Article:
The Availability of Water for Shanghai — ASN Events

The Availability of Water for Shanghai (13108)

Brian L Finlayson 1 , Jing Chen 2 , Sarah Wu 2
  1. The University of Melbourne, Carlton, VIC, Australia
  2. State Key Laboratory Estuarine and Coastal Research, East China Normal University, Shanghai, China

The Yangtze flows from the Tibetan Plateau to the East China Sea (6300 km); total drainage area 1.808 106 km2 . Here we describe the main hydrological characteristics of the Yangtze (precipitation, runoff, variability, seasonality, floods, low flows) for the whole catchment and the upper, middle and lower sections, since 1955. Briefly, the Yangtze has mean annual precipitation (runoff) of 1037(517) mm, both with a marked summer dominance. Interannual variability of precipitation (runoff), as measured by the coefficient of variation, is low by world standards at 0.066 (0.126). The variability of floods is similarly low: flash flood index 0.18.

            The upper catchment has the most marked summer precipitation dominance. It is both the driest and least variable section and with no statistically significant trends in either precipitation or runoff. Both precipitation and runoff increase downstream through the middle and lower basins, variability increases, as does winter precipitation. There is a small but statistically significant increase in runoff and the runoff ratio in the middle basin, possibly caused by changes in the nature of the surface due to accelerated urbanization post 1980 and increased area of water storage.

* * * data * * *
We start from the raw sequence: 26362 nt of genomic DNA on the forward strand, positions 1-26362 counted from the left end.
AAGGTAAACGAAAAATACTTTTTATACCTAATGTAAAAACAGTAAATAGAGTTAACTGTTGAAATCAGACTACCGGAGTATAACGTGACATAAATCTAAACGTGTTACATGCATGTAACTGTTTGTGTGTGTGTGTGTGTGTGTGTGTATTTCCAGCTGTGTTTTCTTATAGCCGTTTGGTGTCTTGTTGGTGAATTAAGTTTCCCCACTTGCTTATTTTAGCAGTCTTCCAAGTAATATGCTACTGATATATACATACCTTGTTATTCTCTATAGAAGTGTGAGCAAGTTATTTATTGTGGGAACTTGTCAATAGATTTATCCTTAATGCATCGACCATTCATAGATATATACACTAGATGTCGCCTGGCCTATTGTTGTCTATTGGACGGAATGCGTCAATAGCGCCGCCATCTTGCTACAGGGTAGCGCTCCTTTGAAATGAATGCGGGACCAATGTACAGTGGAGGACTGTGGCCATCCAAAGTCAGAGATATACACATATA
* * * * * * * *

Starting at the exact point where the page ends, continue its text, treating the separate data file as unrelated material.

The Yangtze has a long (~8,000 yr) history of human occupation and human impacts have increased dramatically since the economic reforms began in China in the late 1970s. The changes since 1980 that would be expected to have a significant hydrological impact include population growth, agricultural intensification, increasing urbanisation, dam construction and industrial development. We find little direct evidence in the overall hydrology of the Yangtze that reflects these changes.

Shanghai has recently increased its dependence on the Yangtze for its water supply by constructing intakes and storages in the estuary where salinity can be a problem during the low flow months of the year (November to March).  Water diversions, such as the south-north water transfers, and sea level rise are increasing the risk that the estuary water will be too saline to consume in these low flow months, even though the total amount of water entering the estuary is sufficient to meet the needs of Shanghai.  We conclude that risks to water security in Shanghai do not arise from water availability in the Yangtze but from managerial decisions about how Shanghai sources its water from the river